The reigning Wimbledon champion, Serena Williams, has begun her quest to equal Steffi Grafs grand slam record in low-key style, eventually beating the Swiss qualifier Amra Sadikovic 6-2, 6-4
Afterwards Serena Williams insisted that 22 was just a number. However, the occasional nerves she displayed in the opening chapter of her attempt to equal Steffi Grafs grand slam record told a different story, despite eventually overcoming the Swiss qualifier Amra Sadikovic in straight sets.
The open-era record is becoming an obsession for Williams and those who follow her. On a bright but windy Centre Court that has played host to so many of her finest moments, this was a reminder that her biggest enemy in equalling it might be herself.
This should have been an easy loosener but as Sadikovic, ranked 148th in the world, steadfastly hung on during the second set Williams began to scream at herself as she made several unforced errors. Eventually the American made the decisive break in the 10th game of the second set, having earlier gone a break down, to secure a 6-2, 6-4 victory.
It was her 80th win at Wimbledon and it is clear that Williams will have the crowd on her side as she aims to make history.
Where once Williams would have swatted Sadikovic aside, she seemed to struggle a little as the wind whipped around Centre Court and her opponent began to enjoy herself. I never underestimate anyone. I dont think it was tougher than I thought. It was definitely tough, Williams said of the challenge posed by Sadikovic.
Williams the reigning champion, top seed at Wimbledon for the seventh time in all and the fourth year in a row has earned more than $77m in prize money over a career that has yielded 21 grand slam titles.
Sadikovic, playing in the main draw at Wimbledon for the first time after previously retiring from the game at the age of 25 and then coming back, had earned around a thousandth of that during her professional career.
Two years after coming back to the tour, having seen Eugenie Bouchard a player she had previously beaten reach the Wimbledon final, Sadikovic has already achieved a higher ranking than she managed in the first phase of her career.
There was the odd flash here to suggest that her goal of breaking the top 100 is achievable, not least a backhand crosscourt winner in the first set that drew loud applause from the otherwise becalmed Centre Court crowd.
More than once during that first set Williams yelled in frustration as she failed to put her chances away and Sadikovic did her best to mix up her shots, playing what her opponent described as an oldschool grass game that sought to disrupt her rhythm. Most notably, Sadikovic managed to break the Williams serve in the third match of the second set, taking a 2-1 lead as the reigning champion smacked a backhand into the net.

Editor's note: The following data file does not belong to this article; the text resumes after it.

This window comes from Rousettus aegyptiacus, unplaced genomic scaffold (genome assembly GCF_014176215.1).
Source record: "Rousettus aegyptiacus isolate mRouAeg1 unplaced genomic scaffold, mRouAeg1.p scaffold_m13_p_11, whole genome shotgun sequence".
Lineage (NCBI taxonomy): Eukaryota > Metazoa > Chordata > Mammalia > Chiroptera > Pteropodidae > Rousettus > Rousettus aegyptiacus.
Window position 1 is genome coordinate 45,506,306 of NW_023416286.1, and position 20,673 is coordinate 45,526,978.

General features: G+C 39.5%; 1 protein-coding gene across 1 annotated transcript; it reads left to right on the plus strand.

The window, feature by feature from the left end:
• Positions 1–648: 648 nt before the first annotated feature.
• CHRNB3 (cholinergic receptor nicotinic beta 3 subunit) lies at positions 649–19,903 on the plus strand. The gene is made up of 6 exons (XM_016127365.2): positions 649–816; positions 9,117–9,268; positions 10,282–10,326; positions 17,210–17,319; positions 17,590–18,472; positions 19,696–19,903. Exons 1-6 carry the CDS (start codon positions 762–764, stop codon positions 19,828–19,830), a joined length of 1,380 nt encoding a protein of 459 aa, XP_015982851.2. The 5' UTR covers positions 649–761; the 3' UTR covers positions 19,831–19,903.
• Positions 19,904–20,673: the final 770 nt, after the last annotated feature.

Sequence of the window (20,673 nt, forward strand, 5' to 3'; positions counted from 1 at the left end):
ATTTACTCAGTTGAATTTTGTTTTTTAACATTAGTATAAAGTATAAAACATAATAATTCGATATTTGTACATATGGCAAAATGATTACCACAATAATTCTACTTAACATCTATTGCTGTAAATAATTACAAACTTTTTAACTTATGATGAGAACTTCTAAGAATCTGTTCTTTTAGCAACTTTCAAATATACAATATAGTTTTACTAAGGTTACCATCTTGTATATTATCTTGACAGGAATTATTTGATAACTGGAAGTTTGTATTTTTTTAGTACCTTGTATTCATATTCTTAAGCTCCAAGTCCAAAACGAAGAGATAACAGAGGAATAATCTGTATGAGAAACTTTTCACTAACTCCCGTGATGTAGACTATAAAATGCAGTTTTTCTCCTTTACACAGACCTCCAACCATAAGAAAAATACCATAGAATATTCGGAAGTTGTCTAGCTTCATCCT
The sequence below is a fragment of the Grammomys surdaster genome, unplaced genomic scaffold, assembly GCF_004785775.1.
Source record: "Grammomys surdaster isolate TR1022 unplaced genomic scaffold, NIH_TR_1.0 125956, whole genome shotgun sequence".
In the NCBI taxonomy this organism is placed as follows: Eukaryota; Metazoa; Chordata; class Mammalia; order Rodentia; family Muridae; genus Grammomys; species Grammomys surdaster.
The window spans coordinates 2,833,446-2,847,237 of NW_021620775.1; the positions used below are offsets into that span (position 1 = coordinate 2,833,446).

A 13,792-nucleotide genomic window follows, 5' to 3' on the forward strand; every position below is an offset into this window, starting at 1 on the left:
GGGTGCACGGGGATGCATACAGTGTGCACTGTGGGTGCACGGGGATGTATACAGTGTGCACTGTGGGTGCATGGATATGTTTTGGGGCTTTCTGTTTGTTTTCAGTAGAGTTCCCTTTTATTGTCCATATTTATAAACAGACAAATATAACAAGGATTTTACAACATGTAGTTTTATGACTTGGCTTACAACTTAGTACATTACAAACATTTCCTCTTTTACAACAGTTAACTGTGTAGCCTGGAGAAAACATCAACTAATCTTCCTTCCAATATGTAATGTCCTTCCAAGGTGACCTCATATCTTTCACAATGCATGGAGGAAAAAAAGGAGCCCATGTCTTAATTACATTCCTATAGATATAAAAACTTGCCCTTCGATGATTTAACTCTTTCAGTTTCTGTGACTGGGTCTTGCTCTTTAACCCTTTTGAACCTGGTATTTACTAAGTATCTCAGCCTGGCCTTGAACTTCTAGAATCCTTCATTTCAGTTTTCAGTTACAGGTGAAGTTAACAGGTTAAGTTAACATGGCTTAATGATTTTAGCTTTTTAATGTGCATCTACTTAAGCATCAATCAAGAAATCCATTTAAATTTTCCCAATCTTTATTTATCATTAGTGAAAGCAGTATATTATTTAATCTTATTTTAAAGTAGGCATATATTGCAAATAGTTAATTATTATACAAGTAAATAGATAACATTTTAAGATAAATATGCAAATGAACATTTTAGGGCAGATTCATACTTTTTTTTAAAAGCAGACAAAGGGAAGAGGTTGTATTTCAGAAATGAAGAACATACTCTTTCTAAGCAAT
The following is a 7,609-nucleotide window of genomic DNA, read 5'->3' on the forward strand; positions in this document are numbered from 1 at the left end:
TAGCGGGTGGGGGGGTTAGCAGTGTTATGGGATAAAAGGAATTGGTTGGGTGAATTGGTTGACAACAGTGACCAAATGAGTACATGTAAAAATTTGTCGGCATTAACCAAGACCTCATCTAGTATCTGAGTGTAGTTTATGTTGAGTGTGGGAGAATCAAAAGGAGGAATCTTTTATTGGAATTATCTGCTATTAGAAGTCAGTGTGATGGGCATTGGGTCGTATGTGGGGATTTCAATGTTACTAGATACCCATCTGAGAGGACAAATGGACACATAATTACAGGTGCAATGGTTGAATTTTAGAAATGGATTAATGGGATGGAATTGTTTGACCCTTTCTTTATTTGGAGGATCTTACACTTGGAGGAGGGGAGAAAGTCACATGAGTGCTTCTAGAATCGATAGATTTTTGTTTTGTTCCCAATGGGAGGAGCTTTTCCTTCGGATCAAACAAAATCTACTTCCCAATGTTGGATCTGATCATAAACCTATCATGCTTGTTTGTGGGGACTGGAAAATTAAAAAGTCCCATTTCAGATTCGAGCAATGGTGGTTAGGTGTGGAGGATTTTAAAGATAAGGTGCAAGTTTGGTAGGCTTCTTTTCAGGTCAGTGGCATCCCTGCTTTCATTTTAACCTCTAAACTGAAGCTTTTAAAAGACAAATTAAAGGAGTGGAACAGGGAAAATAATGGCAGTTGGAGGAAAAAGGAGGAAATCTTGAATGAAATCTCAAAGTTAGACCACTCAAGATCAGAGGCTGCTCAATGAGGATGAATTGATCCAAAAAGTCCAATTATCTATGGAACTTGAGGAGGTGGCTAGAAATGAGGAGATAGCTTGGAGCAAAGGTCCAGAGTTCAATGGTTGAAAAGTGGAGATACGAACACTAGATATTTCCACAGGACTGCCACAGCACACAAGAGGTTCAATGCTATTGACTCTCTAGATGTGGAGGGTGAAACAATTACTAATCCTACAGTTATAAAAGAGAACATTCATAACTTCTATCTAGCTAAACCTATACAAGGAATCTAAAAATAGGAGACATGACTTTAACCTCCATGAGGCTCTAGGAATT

Ultimately, Williams predictably had too much for her rival. The world No1 broke back in the very next game, yelling in triumph as she did so.
She insisted afterwards that she had not felt any additional pressure as a result of chasing the record. I felt I was where I needed to be. I needed to be pumped for the match. I needed to be intense. I needed to show a lot and feel a lot on the court.
With Maria Sharapova on an enforced leave of absence in the wake of her twoyear ban for taking meldonium, and Serenas older sister Venus entering the twilight of her career, the 34-year-olds powerful shoulders bear as much pressure as ever in carrying the womens game.
It was not flawless from Williams. She seemed uncharacteristically hesitant on her second serve, which was slower than this time last year, and there were a total of 18 unforced errors. The six-times champion has only one tournament victory to her name, in Rome, this season and has repeatedly come up just short in her attempts to match Grafs open-era record.
However, despite having lost in the US Open semi-finals and in back-to-back finals at the Australian Open and at Roland Garros, Williams insisted on the eve of these championships that she felt less pressure than usual.
I think more or less about winning Australia, I think about winning the French Open. Didnt happen. I think about winning Wimbledon. I dont necessarily think about winning 22, she said, not altogether convincingly, after exchanging warm words with Sadikovic at the net.
Perhaps she is trying to convince herself as all the other evidence suggests the pressure is weighing heavily on a player who grades her achievements by a different yardstick to any of her contemporaries and wants to prove her preeminence beyond all measure.
After being applauded from the court by her beaming mother, Oracene Price, watching on from the Royal Box, Williams fixed the press room with a steely stare and insisted that mental fatigue would not be a factor.
Mentally Ive been further down than anyone can be. Well, maybe not anyone, but Ive been pretty low. Theres nothing thats mentally too hard for me.